The Dopefly Tech Blog

<< The Dopefly Tech Blog Main page

Actually understanding closures in ColdFusion 10

posted under category: ColdFusion on March 11, 2012 at 1:00 am by MrNate

There has been a lot of confusion about closures in ColdFusion 10, and I don't think anyone has done a good enough job explaining it. I'm going to try to make it easy.

First, understand that what we call the closures feature is actually a handful of related ideas: anonymous functions, named function expressions, functions as first-class citizens, nested functions, and yes, true closures.

An anonymous function is simply a function without a name. You define it inline, usually as an argument to a function call or as a function's return value. Eventually it may have a name, but at the time and scope of its creation it does not.

A named function expression is another way to define a function. Instead of the classic function operator syntax, function name() {}, you define it a lot like any other variable. Name equals value. var name = function() {};.

Functions as first-class citizens finally reinforces something we have had unofficially since ColdFusion 6.1, passing a function as an argument. The difference now is there is a function data type. This helps us formalize a functional programming paradigm in a previously object-oriented CFML.

Having nested functions means that you can define a function within another. At its most basic, you can categorize you methods, hiding them in another function, and make little helpers that you only call from that defining parent function. You can define them in the classic function operator syntax function name() {} or in the expressed var name = function() {};.

Here is where it gets fun.

That inner function has access to the var scope of the function it was defined from. This is what a closure is. It knows about its origin and it doesn't forget. It will always be tied to that same parent var scope.

Combining those ideas, you can define a function within another and pass it out (with or without assigning a variable name to it), then that outbound function can use its closure abilities to reference data in the method it came from. This is where much of the power of Javascript comes from, and provides a good start to doing functional programming.

The similarities between what CFML will do in CF10 and what Javascript does are incredible. I love the direction we have seen so far, and I am excited for the future of ColdFusion!

Too old to comment!
On Oct 13, 2013 at 1:00 AM Gene (g.en.e whose domain rhymes with said:
Sorry for the very late reply, just read your post now.

I agree that CF10 is moving greatly towards similarity with javascript, which is a very usable thing.

Currently i'm creating a new CF10+ only framework that depends heavily on these new features. It has a pure very lean and mean (front-controller) framework (convention over declaration), very similar to .net's mvc, but more powerfull, less bloat. Furthermore it provides for a meta-modelling definition, from where model, persistency service layers, domain-object services layers, web api stubs + implementations and ultemately multiple views on any given (meta) model can be generated. This all through a ingenious native generation templating system (think T4/code smith but native and way easier/less bloat) , also in the package off course.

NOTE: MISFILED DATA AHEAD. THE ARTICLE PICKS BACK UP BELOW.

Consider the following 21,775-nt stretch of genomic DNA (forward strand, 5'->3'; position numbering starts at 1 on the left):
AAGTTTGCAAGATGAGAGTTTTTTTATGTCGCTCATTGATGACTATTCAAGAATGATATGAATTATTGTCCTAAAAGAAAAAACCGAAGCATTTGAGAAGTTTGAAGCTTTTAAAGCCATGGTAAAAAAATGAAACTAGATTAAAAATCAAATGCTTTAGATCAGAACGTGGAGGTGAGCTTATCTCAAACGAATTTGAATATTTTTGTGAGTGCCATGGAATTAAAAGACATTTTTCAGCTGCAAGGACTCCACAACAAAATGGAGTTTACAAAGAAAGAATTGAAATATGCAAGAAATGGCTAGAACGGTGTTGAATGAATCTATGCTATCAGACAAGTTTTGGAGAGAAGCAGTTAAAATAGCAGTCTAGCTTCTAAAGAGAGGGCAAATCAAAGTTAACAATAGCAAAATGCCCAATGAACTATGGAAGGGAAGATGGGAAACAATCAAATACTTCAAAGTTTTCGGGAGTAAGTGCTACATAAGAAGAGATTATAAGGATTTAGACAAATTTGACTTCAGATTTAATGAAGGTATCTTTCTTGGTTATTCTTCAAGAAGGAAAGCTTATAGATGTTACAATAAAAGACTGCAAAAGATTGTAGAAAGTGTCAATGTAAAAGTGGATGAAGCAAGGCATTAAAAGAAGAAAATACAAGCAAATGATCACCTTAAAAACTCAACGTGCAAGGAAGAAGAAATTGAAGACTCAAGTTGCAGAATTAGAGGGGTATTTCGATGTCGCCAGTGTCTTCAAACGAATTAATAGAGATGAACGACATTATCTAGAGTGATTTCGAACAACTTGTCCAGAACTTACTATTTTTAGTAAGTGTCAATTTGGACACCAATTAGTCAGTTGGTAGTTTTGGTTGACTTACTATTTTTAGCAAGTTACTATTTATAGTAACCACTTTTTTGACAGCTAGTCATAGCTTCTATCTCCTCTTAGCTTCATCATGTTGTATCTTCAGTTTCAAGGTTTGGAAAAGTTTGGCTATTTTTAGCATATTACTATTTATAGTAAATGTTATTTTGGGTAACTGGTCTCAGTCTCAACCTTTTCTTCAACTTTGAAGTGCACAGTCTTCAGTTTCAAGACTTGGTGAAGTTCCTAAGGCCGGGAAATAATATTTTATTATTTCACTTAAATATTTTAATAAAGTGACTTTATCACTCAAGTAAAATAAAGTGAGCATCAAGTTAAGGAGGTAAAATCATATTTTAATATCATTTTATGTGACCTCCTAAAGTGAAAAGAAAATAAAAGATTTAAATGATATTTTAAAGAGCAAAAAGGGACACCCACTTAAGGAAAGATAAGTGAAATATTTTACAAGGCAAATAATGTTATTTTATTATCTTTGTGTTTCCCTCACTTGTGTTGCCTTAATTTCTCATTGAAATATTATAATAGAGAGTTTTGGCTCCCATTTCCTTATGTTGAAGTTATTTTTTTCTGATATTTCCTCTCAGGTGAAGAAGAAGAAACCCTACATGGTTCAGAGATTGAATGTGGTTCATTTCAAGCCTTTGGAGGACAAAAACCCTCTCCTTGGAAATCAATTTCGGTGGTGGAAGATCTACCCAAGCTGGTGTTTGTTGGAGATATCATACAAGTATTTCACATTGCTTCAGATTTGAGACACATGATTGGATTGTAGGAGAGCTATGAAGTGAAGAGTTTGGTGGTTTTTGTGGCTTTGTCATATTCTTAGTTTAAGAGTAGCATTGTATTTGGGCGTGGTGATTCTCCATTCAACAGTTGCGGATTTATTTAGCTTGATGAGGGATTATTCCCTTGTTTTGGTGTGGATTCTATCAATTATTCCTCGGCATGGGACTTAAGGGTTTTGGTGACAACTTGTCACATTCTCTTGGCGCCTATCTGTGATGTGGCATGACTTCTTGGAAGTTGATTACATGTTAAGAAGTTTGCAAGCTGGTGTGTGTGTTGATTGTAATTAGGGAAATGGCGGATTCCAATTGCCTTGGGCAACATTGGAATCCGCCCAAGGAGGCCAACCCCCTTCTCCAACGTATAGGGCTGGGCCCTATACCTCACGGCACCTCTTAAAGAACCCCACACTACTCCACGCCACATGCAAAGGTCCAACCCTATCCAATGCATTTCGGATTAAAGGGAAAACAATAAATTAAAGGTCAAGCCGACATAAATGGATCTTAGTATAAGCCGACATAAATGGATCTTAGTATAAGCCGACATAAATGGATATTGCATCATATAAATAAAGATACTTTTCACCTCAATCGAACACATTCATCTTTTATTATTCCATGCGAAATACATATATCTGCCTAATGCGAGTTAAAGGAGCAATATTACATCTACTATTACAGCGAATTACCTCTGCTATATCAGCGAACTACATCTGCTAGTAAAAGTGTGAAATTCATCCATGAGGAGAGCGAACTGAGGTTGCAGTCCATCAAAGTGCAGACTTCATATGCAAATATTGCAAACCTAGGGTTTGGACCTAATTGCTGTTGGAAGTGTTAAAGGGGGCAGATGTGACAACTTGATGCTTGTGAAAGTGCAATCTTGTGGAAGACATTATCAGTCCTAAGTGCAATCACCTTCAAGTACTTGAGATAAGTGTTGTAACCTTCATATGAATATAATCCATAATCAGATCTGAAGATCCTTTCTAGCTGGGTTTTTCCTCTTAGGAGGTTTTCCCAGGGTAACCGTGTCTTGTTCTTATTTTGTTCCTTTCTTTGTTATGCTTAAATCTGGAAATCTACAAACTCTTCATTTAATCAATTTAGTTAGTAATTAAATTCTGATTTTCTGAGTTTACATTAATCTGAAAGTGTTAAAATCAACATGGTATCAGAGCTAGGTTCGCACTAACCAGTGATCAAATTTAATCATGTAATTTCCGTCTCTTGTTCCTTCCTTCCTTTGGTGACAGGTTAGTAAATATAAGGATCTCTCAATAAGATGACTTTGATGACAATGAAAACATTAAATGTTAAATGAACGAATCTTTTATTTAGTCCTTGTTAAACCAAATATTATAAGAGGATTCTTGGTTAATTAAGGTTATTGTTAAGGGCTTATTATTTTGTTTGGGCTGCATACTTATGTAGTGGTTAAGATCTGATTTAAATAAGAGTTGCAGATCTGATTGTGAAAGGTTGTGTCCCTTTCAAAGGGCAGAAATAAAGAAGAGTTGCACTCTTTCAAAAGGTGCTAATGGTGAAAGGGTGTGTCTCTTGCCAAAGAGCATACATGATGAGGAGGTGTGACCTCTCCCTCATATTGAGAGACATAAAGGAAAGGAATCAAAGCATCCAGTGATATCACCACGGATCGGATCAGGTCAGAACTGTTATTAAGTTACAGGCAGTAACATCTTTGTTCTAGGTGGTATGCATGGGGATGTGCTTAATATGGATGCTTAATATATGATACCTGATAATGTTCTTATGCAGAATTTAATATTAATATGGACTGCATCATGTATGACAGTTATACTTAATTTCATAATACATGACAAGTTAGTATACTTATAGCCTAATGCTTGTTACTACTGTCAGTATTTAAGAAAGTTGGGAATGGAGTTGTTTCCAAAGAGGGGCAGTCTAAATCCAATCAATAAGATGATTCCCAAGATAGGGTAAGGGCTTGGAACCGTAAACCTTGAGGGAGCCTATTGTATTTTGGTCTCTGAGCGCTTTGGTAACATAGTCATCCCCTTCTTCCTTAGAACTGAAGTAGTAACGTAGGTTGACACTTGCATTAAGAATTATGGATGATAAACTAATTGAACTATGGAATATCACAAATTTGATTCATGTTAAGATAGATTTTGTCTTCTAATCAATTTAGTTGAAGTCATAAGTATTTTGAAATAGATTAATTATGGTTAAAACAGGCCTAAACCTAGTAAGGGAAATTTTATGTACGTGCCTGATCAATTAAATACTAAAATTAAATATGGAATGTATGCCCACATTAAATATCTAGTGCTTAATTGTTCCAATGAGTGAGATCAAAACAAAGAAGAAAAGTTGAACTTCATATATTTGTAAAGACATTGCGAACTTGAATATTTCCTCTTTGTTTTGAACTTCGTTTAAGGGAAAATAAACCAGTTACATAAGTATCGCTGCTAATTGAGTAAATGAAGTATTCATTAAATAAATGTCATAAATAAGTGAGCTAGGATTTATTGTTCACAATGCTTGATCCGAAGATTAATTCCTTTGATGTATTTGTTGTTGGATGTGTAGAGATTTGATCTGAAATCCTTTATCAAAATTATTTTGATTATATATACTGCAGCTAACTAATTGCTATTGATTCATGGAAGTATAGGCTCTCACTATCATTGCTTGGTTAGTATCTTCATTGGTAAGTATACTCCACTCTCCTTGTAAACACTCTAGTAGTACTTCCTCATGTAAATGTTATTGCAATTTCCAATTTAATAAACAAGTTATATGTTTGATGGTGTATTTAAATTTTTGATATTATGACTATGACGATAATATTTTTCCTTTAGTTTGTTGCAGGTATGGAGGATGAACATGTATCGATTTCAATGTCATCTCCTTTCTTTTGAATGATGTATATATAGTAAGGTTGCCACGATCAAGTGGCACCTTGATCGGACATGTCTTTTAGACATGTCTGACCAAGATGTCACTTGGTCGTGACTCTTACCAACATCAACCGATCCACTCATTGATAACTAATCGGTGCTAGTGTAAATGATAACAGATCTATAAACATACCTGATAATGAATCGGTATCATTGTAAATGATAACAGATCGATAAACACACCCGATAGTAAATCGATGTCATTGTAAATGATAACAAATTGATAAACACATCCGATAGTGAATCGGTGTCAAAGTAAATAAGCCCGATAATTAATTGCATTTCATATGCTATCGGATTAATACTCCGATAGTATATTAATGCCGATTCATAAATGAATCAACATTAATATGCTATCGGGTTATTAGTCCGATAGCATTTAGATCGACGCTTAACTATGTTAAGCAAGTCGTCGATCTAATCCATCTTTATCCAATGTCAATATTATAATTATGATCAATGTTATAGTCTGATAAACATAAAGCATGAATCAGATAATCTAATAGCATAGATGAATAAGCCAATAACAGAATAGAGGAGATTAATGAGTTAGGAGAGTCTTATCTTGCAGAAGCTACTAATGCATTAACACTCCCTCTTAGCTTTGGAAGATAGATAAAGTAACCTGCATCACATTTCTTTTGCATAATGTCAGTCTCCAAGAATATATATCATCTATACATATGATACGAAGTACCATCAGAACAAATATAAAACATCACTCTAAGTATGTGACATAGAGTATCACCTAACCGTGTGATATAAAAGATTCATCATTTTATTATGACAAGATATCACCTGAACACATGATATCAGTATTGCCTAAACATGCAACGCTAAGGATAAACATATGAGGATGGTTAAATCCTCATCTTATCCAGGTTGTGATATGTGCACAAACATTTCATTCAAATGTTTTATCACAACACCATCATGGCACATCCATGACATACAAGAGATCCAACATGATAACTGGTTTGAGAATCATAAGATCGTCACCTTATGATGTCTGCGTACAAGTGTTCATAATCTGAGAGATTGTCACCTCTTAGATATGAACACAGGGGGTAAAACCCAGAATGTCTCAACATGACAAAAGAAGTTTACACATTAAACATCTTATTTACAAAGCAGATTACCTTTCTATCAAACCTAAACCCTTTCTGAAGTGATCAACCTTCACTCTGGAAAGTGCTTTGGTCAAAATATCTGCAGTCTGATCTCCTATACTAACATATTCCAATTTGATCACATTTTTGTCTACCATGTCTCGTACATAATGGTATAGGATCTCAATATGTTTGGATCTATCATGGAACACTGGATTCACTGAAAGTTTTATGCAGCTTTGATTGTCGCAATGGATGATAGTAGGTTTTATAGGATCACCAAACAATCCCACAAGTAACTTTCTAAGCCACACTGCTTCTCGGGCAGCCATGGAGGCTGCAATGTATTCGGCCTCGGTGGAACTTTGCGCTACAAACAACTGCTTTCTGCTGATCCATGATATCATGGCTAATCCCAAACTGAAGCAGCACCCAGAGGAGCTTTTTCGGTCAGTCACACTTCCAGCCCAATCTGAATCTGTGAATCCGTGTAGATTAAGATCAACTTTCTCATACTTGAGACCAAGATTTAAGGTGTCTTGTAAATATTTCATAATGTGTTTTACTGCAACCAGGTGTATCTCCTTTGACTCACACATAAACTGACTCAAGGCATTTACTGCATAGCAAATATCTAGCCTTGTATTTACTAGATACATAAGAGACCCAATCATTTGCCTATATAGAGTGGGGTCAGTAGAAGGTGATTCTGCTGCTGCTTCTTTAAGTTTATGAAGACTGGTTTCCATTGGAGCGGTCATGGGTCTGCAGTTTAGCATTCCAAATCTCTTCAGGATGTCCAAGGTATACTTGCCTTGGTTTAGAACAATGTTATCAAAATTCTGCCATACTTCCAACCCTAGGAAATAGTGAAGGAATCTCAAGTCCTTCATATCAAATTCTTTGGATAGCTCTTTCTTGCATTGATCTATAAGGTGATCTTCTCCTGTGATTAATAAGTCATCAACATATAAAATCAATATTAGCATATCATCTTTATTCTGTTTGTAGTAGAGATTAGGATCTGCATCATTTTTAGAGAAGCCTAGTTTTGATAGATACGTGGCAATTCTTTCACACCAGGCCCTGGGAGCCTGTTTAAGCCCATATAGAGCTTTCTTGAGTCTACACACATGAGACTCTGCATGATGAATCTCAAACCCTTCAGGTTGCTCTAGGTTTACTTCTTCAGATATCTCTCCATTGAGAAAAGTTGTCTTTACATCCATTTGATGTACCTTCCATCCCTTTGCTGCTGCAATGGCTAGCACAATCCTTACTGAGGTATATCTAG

However, and that is my point. I only chose CF here, because of my experience with it in a production environment. My programming skills in either javascript or C# (or java for that matter) equal that of CF (Grand master Jedi-grade), but server stability / pitfalls for either node.js nor .net mvc (with its gazillion extentions) are unknown to me. And only because I create this framework as a base for a new application that has to see the light early 2014, my dicision for CF as server side tech, was easily made.

BUT, and that is a big but, since I coded most of the CF layer language agnostic (on purpose off course), I'm going to port its very cool concepts to C# or node.js, for I think they are the future. Adobe doesn't seem to take CF very seriously and I don't think the majority of it's userbase is all that 'compatible' with an architecture that is as dry as a corck and has SOLID written all over it. In my opinion CF will die a sudden death the second it's deparment doesn't show positive financial numbers. That race as I foresee it is one lost against node.js and even .net. PHP or ruby in my opinion are different beasts, attracting different kinds of crazy.

On Oct 13, 2013 at 1:00 AM Gene (g.en.e who spends every waking moment visiting said:
(continues, exceeded the max char limit)

I also plan to publish the framework somewhere in 2014 and then u can decide for yourself if it beats the shit out of anything out there; It will, not only comparing it to the very bad (all of them, yes) frameworks available for CF today. It is build (and tested heavily) towards new tech, SPA-like apps based on angular / BS3 or foundation / web-api (noting Adobe here, that doesn't meet my level of quality, extensibility, easy of use etc etc.), but can be abused for any purpose, including off course old-skool not-so-separation-of-concerns-coding.
Too old to comment!